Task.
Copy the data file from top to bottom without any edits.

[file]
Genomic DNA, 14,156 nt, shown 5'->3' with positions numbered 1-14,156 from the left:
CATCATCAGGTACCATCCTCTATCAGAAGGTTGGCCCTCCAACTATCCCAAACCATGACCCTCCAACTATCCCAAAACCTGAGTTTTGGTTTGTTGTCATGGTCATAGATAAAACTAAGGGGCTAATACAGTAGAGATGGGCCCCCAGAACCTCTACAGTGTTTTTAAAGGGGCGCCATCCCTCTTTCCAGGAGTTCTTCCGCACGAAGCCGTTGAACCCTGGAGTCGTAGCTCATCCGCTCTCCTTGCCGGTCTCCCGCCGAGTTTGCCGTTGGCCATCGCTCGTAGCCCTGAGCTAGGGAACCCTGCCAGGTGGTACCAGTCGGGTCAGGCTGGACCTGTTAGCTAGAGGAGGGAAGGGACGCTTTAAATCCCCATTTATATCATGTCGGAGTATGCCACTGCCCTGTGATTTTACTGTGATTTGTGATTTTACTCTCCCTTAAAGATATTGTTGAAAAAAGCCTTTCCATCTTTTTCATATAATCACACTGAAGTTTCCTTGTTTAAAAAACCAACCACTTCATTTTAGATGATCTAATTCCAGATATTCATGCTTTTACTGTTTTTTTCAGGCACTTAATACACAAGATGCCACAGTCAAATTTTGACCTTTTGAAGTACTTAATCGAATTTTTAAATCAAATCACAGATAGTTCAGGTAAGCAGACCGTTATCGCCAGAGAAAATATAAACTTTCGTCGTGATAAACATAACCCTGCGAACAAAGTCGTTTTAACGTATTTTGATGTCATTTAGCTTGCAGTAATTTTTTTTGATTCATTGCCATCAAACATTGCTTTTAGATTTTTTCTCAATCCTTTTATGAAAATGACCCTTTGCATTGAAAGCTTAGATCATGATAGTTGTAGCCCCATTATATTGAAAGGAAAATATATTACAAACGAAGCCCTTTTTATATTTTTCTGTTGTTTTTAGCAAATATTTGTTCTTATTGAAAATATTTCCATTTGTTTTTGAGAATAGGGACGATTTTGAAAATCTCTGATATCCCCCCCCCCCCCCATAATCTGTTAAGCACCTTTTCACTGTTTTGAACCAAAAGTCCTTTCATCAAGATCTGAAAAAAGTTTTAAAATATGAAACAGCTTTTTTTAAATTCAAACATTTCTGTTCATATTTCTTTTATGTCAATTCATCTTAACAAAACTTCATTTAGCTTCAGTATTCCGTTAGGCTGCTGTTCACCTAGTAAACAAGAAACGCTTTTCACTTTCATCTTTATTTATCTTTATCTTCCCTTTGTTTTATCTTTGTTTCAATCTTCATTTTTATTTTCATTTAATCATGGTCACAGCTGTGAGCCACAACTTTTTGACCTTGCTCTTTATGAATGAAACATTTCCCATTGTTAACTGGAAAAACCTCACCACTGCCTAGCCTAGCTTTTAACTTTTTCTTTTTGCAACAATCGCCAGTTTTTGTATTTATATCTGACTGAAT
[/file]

Genomic DNA, 14,156 nt, shown 5'->3' with positions numbered 1-14,156 from the left:
CATCATCAGGTACCATCCTCTATCAGAAGGTTGGCCCTCCAACTATCCCAAACCATGACCCTCCAACTATCCCAAAACCTGAGTTTTGGTTTGTTGTCATGGTCATAGATAAAACTAAGGGGCTAATACAGTAGAGATGGGCCCCCAGAACCTCTACAGTGTTTTTAAAGGGGCGCCATCCCTCTTTCCAGGAGTTCTTCCGCACGAAGCCGTTGAACCCTGGAGTCGTAGCTCATCCGCTCTCCTTGCCGGTCTCCCGCCGAGTTTGCCGTTGGCCATCGCTCGTAGCCCTGAGCTAGGGAACCCTGCCAGGTGGTACCAGTCGGGTCAGGCTGGACCTGTTAGCTAGAGGAGGGAAGGGACGCTTTAAATCCCCATTTATATCATGTCGGAGTATGCCACTGCCCTGTGATTTTACTGTGATTTGTGATTTTACTCTCCCTTAAAGATATTGTTGAAAAAAGCCTTTCCATCTTTTTCATATAATCACACTGAAGTTTCCTTGTTTAAAAAACCAACCACTTCATTTTAGATGATCTAATTCCAGATATTCATGCTTTTACTGTTTTTTTCAGGCACTTAATACACAAGATGCCACAGTCAAATTTTGACCTTTTGAAGTACTTAATCGAATTTTTAAATCAAATCACAGATAGTTCAGGTAAGCAGACCGTTATCGCCAGAGAAAATATAAACTTTCGTCGTGATAAACATAACCCTGCGAACAAAGTCGTTTTAACGTATTTTGATGTCATTTAGCTTGCAGTAATTTTTTTTGATTCATTGCCATCAAACATTGCTTTTAGATTTTTTCTCAATCCTTTTATGAAAATGACCCTTTGCATTGAAAGCTTAGATCATGATAGTTGTAGCCCCATTATATTGAAAGGAAAATATATTACAAACGAAGCCCTTTTTATATTTTTCTGTTGTTTTTAGCAAATATTTGTTCTTATTGAAAATATTTCCATTTGTTTTTGAGAATAGGGACGATTTTGAAAATCTCTGATATCCCCCCCCCCCCCCATAATCTGTTAAGCACCTTTTCACTGTTTTGAACCAAAAGTCCTTTCATCAAGATCTGAAAAAAGTTTTAAAATATGAAACAGCTTTTTTTAAATTCAAACATTTCTGTTCATATTTCTTTTATGTCAATTCATCTTAACAAAACTTCATTTAGCTTCAGTATTCCGTTAGGCTGCTGTTCACCTAGTAAACAAGAAACGCTTTTCACTTTCATCTTTATTTATCTTTATCTTCCCTTTGTTTTATCTTTGTTTCAATCTTCATTTTTATTTTCATTTAATCATGGTCACAGCTGTGAGCCACAACTTTTTGACCTTGCTCTTTATGAATGAAACATTTCCCATTGTTAACTGGAAAAACCTCACCACTGCCTAGCCTAGCTTTTAACTTTTTCTTTTTGCAACAATCGCCAGTTTTTGTATTTATATCTGACTGAAT